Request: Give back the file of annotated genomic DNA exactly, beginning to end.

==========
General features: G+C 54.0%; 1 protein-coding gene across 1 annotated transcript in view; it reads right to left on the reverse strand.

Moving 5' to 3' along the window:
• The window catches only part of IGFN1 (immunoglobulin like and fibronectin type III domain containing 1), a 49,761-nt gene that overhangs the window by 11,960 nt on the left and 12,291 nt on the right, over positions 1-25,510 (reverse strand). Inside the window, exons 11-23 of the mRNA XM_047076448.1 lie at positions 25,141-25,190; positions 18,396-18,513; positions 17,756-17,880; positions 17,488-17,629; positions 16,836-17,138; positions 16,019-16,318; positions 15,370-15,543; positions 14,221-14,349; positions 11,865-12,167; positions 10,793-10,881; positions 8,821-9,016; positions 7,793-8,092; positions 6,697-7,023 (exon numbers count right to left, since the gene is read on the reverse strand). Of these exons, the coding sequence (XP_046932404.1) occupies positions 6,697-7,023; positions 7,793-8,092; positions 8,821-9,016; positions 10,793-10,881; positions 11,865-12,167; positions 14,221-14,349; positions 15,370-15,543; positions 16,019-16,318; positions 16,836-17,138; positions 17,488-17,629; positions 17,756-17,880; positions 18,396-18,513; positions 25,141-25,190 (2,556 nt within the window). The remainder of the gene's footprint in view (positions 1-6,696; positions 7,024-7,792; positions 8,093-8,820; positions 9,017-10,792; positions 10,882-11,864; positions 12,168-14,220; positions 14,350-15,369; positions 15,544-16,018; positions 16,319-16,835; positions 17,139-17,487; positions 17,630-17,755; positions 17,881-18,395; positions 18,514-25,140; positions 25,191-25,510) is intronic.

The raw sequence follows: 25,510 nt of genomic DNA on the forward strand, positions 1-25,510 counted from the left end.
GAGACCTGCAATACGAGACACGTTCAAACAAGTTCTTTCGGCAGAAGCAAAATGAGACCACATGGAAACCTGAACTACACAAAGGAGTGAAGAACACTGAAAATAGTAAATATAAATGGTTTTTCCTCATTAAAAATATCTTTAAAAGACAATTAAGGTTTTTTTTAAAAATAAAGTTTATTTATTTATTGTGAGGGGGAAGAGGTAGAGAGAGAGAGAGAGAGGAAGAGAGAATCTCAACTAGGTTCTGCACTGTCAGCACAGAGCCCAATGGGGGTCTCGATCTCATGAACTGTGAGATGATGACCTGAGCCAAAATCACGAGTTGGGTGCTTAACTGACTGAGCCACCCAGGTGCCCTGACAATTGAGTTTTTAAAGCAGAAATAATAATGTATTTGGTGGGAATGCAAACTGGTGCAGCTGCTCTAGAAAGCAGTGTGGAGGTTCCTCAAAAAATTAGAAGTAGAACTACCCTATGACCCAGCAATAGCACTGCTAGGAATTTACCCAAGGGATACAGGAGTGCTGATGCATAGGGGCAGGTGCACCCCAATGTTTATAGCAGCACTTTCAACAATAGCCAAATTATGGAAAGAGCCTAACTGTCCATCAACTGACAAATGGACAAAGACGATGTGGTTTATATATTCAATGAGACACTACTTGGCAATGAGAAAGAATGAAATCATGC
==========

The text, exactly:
General features: G+C 54.0%; 1 protein-coding gene across 1 annotated transcript in view; it reads right to left on the reverse strand.

Moving 5' to 3' along the window:
• The window catches only part of IGFN1 (immunoglobulin like and fibronectin type III domain containing 1), a 49,761-nt gene that overhangs the window by 11,960 nt on the left and 12,291 nt on the right, over positions 1-25,510 (reverse strand). Inside the window, exons 11-23 of the mRNA XM_047076448.1 lie at positions 25,141-25,190; positions 18,396-18,513; positions 17,756-17,880; positions 17,488-17,629; positions 16,836-17,138; positions 16,019-16,318; positions 15,370-15,543; positions 14,221-14,349; positions 11,865-12,167; positions 10,793-10,881; positions 8,821-9,016; positions 7,793-8,092; positions 6,697-7,023 (exon numbers count right to left, since the gene is read on the reverse strand). Of these exons, the coding sequence (XP_046932404.1) occupies positions 6,697-7,023; positions 7,793-8,092; positions 8,821-9,016; positions 10,793-10,881; positions 11,865-12,167; positions 14,221-14,349; positions 15,370-15,543; positions 16,019-16,318; positions 16,836-17,138; positions 17,488-17,629; positions 17,756-17,880; positions 18,396-18,513; positions 25,141-25,190 (2,556 nt within the window). The remainder of the gene's footprint in view (positions 1-6,696; positions 7,024-7,792; positions 8,093-8,820; positions 9,017-10,792; positions 10,882-11,864; positions 12,168-14,220; positions 14,350-15,369; positions 15,544-16,018; positions 16,319-16,835; positions 17,139-17,487; positions 17,630-17,755; positions 17,881-18,395; positions 18,514-25,140; positions 25,191-25,510) is intronic.

The raw sequence follows: 25,510 nt of genomic DNA on the forward strand, positions 1-25,510 counted from the left end.
GAGACCTGCAATACGAGACACGTTCAAACAAGTTCTTTCGGCAGAAGCAAAATGAGACCACATGGAAACCTGAACTACACAAAGGAGTGAAGAACACTGAAAATAGTAAATATAAATGGTTTTTCCTCATTAAAAATATCTTTAAAAGACAATTAAGGTTTTTTTTAAAAATAAAGTTTATTTATTTATTGTGAGGGGGAAGAGGTAGAGAGAGAGAGAGAGAGGAAGAGAGAATCTCAACTAGGTTCTGCACTGTCAGCACAGAGCCCAATGGGGGTCTCGATCTCATGAACTGTGAGATGATGACCTGAGCCAAAATCACGAGTTGGGTGCTTAACTGACTGAGCCACCCAGGTGCCCTGACAATTGAGTTTTTAAAGCAGAAATAATAATGTATTTGGTGGGAATGCAAACTGGTGCAGCTGCTCTAGAAAGCAGTGTGGAGGTTCCTCAAAAAATTAGAAGTAGAACTACCCTATGACCCAGCAATAGCACTGCTAGGAATTTACCCAAGGGATACAGGAGTGCTGATGCATAGGGGCAGGTGCACCCCAATGTTTATAGCAGCACTTTCAACAATAGCCAAATTATGGAAAGAGCCTAACTGTCCATCAACTGACAAATGGACAAAGACGATGTGGTTTATATATTCAATGAGACACTACTTGGCAATGAGAAAGAATGAAATCATGC